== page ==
Original Article written by Erika Check Hayden at

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Annie Lennox on HIV Activism

Annie Lennox is an Oscar, Brit and Grammy award-winning pop musician and vocalist.

Known as a pop culture icon for her distinctive contralto vocals and visual performances, Annie has been named “The Greatest White Soul Singer Alive” by VH1 and one of The 100 Greatest Singers of All Time by Rolling Stone.  She has earned the distinction of “most successful female British artist in UK music history” because of her global commercial success since the early 1980s. Including her work within Eurythmics, Annie is one of the world’s best-selling music artists, having sold over 80 million records worldwide.

In addition to her career as a musician, Annie is also a political and social activist, notable for raising money and awareness for HIV charities in Africa.

For the last nine years, she has devoted the majority of her time to her SING campaign, raising awareness and money to combat HIV/AIDS. She shares the experiences that have inspired her, from working with Nelson Mandela to meeting a little African girl in a desperate situation.

The following video features Annie speaking at a TED conference, raising awareness of HIV/AIDS.

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EQ Festival At The Musician

Tucked away in a quiet back street in the heart of Leicester, The Musician is the Midlands premier independent music venue. With live music at least six nights a week, it holds 220 people and features comfortable seating, full disabled access, easy parking and a selection of real ales.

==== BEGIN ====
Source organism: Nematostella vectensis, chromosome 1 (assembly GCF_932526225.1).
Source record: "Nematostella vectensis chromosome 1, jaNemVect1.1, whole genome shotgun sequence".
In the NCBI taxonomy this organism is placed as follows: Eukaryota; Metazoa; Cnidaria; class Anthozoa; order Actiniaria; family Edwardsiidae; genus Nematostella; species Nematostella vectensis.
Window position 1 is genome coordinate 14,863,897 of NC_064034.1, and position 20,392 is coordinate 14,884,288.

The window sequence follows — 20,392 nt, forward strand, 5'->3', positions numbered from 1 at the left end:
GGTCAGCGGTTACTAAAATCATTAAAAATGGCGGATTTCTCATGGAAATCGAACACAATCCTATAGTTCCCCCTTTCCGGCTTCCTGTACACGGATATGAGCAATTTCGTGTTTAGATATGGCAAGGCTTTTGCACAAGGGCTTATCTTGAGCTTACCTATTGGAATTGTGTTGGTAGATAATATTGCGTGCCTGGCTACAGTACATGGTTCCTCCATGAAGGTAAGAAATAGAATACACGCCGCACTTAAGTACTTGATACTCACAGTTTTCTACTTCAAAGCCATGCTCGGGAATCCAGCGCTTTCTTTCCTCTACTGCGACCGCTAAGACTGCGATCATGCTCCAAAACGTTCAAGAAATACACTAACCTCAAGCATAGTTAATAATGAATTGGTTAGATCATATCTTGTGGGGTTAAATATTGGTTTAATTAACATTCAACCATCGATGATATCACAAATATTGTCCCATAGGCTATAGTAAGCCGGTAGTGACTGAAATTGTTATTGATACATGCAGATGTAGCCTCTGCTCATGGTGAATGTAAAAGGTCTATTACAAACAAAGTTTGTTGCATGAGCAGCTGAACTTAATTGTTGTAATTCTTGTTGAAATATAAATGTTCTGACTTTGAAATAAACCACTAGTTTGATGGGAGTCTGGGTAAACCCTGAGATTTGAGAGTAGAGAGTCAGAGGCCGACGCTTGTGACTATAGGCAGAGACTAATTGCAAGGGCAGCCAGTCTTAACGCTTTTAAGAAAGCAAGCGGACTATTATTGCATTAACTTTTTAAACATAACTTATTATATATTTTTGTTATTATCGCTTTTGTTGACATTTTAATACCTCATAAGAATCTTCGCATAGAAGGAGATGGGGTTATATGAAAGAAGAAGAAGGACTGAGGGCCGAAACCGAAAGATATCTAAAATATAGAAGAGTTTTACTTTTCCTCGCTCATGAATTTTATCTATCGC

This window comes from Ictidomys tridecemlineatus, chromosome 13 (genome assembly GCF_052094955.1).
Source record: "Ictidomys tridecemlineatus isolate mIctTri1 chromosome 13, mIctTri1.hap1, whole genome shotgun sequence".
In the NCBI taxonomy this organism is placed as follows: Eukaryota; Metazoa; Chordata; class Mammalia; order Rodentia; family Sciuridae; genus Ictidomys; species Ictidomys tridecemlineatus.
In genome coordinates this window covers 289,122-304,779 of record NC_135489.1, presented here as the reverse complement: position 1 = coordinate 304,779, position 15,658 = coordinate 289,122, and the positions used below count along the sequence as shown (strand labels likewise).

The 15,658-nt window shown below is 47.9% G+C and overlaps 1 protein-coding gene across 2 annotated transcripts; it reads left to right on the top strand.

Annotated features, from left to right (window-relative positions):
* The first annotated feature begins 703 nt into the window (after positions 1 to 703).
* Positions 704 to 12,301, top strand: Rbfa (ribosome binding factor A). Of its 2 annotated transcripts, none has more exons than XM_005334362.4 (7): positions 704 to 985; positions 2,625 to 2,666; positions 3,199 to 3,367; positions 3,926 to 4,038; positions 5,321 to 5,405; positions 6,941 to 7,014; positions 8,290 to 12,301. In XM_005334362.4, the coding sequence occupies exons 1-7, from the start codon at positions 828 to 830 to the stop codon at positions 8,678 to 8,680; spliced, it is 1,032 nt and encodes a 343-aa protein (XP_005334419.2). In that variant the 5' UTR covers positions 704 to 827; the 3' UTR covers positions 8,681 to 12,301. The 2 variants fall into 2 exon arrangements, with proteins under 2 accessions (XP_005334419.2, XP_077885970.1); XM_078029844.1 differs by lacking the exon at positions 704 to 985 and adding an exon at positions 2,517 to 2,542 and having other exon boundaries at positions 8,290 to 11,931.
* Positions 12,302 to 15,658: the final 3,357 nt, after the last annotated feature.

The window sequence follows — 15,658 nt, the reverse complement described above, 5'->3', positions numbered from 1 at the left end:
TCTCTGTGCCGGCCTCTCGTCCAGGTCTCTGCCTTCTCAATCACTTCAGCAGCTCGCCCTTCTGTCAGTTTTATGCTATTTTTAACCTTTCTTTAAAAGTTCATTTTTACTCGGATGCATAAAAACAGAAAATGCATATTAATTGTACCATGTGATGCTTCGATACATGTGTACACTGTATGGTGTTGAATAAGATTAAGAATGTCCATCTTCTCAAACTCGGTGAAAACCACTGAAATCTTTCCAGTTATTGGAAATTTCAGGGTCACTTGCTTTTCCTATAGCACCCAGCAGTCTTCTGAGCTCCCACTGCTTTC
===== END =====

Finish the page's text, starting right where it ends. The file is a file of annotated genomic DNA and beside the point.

Since opening in 2000, The Musician’s reputation has been built on presenting the very best home grown and international performers in a relaxed and friendly environment. With a supremely eclectic booking policy the venue regularly features everything from contemporary singer-songwriters to rock, blues, folk, ska, punk, world, bluegrass, reggae, metal, soul, indie, avant-garde and Americana.

We hope you’ll come down on the 26th August to join the festivties which is helping to raise money for Leicestershire AIDS Support Services, acts performing on the night include:

Counteraction, Shapeshifter/Multimorph, Grace & The Magic Roots, Roger Pugh and Sleeping Through Rapture.

Tickets costs a mere £2.50 and the party starts at 6:30pm, til late, see you there!

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HIV & Nutrition

Good nutrition can be a problem for many people with HIV.  When your body fights any infection, it uses more energy and you need to eat more than normal.  But when you feel sick, you eat less than normal, good diets and nutrition help many people living HIV feel healthier.

Studies have found that people living with HIV with a healthy diet and good nutritional status can better tolerate HIV drugs, maintain weight and muscle mass more easily, and feel better overall.

Nutrients are things like fats, protein, carbohydrates, vitamins, minerals, and other important chemicals.  You need proper levels of different nutrients in order to build and repair cells, keep hormones regulated, fight infection, and maintain energy levels.  For the most part, we can’t make nutrients.  We get what we need from food and (when that’s not possible) dietary supplements.

Good nutrition depends on many things, including:

  • What you’re eating (how much, what type of food, etc.)
  • How you digest and absorb nutrients
  • How different parts of your body use these nutrients

HIV-related changes in any of these factors can affect your nutritional status. Over time, this can lead to a variety of nutritional problems, including:

  • Weight loss
  • Muscle wasting
  • High levels of fats and sugars in the blood
  • Vitamin and mineral deficiencies

Many of these HIV-related problems can be avoided, or partially managed, using nutritional strategies.

A dietician (Emma) visits LASS on a monthly basis to offer helpful advice and information, she’s with us tomorrow (Friday, 19th August) between 12:00 – 13:00 and will talk about methods to adapt recipes to gain or lose weight which may be helpful.

Service users are welcome to attend to speak with Emma to get more  information